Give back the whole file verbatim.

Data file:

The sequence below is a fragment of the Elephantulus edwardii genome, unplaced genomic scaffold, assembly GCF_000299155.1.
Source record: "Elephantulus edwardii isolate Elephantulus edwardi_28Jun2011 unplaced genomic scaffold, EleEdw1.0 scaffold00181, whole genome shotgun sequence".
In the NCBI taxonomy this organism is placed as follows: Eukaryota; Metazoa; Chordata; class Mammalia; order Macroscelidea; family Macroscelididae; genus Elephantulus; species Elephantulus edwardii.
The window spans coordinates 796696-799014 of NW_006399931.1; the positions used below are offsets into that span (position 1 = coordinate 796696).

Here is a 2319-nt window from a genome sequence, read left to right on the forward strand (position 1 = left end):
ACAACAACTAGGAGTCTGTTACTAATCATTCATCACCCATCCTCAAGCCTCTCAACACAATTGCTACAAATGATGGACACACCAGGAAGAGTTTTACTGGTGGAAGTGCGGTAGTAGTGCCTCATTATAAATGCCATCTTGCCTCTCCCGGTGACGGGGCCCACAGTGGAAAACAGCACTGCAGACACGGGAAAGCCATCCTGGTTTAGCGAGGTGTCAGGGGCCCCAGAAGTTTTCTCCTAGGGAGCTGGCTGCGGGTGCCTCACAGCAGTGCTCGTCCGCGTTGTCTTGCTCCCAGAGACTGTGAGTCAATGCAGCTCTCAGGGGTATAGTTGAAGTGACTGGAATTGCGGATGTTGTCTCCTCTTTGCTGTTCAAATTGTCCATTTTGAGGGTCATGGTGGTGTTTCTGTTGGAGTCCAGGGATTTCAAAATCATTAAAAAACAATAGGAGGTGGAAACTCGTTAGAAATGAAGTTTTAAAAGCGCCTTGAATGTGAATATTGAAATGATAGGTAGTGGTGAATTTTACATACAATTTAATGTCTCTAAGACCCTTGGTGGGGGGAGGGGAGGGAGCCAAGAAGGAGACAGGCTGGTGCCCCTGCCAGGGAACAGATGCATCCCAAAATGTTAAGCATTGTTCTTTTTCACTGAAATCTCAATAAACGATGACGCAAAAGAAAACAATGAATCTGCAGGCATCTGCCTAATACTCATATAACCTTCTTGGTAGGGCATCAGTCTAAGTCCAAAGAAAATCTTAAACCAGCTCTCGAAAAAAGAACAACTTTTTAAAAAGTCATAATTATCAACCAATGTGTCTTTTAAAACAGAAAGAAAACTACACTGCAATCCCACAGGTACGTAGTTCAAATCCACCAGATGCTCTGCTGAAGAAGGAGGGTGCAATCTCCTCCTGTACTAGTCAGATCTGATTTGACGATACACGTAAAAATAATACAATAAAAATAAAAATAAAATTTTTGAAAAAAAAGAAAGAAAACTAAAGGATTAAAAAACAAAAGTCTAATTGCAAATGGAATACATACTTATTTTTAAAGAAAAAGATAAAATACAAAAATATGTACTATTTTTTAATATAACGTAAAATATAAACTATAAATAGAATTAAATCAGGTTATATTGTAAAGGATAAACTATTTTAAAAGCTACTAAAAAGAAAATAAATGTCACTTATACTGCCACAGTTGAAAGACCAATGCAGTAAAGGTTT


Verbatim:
The sequence below is a fragment of the Elephantulus edwardii genome, unplaced genomic scaffold, assembly GCF_000299155.1.
Source record: "Elephantulus edwardii isolate Elephantulus edwardi_28Jun2011 unplaced genomic scaffold, EleEdw1.0 scaffold00181, whole genome shotgun sequence".
In the NCBI taxonomy this organism is placed as follows: Eukaryota; Metazoa; Chordata; class Mammalia; order Macroscelidea; family Macroscelididae; genus Elephantulus; species Elephantulus edwardii.
The window spans coordinates 796696-799014 of NW_006399931.1; the positions used below are offsets into that span (position 1 = coordinate 796696).

Here is a 2319-nt window from a genome sequence, read left to right on the forward strand (position 1 = left end):
ACAACAACTAGGAGTCTGTTACTAATCATTCATCACCCATCCTCAAGCCTCTCAACACAATTGCTACAAATGATGGACACACCAGGAAGAGTTTTACTGGTGGAAGTGCGGTAGTAGTGCCTCATTATAAATGCCATCTTGCCTCTCCCGGTGACGGGGCCCACAGTGGAAAACAGCACTGCAGACACGGGAAAGCCATCCTGGTTTAGCGAGGTGTCAGGGGCCCCAGAAGTTTTCTCCTAGGGAGCTGGCTGCGGGTGCCTCACAGCAGTGCTCGTCCGCGTTGTCTTGCTCCCAGAGACTGTGAGTCAATGCAGCTCTCAGGGGTATAGTTGAAGTGACTGGAATTGCGGATGTTGTCTCCTCTTTGCTGTTCAAATTGTCCATTTTGAGGGTCATGGTGGTGTTTCTGTTGGAGTCCAGGGATTTCAAAATCATTAAAAAACAATAGGAGGTGGAAACTCGTTAGAAATGAAGTTTTAAAAGCGCCTTGAATGTGAATATTGAAATGATAGGTAGTGGTGAATTTTACATACAATTTAATGTCTCTAAGACCCTTGGTGGGGGGAGGGGAGGGAGCCAAGAAGGAGACAGGCTGGTGCCCCTGCCAGGGAACAGATGCATCCCAAAATGTTAAGCATTGTTCTTTTTCACTGAAATCTCAATAAACGATGACGCAAAAGAAAACAATGAATCTGCAGGCATCTGCCTAATACTCATATAACCTTCTTGGTAGGGCATCAGTCTAAGTCCAAAGAAAATCTTAAACCAGCTCTCGAAAAAAGAACAACTTTTTAAAAAGTCATAATTATCAACCAATGTGTCTTTTAAAACAGAAAGAAAACTACACTGCAATCCCACAGGTACGTAGTTCAAATCCACCAGATGCTCTGCTGAAGAAGGAGGGTGCAATCTCCTCCTGTACTAGTCAGATCTGATTTGACGATACACGTAAAAATAATACAATAAAAATAAAAATAAAATTTTTGAAAAAAAAGAAAGAAAACTAAAGGATTAAAAAACAAAAGTCTAATTGCAAATGGAATACATACTTATTTTTAAAGAAAAAGATAAAATACAAAAATATGTACTATTTTTTAATATAACGTAAAATATAAACTATAAATAGAATTAAATCAGGTTATATTGTAAAGGATAAACTATTTTAAAAGCTACTAAAAAGAAAATAAATGTCACTTATACTGCCACAGTTGAAAGACCAATGCAGTAAAGGTTT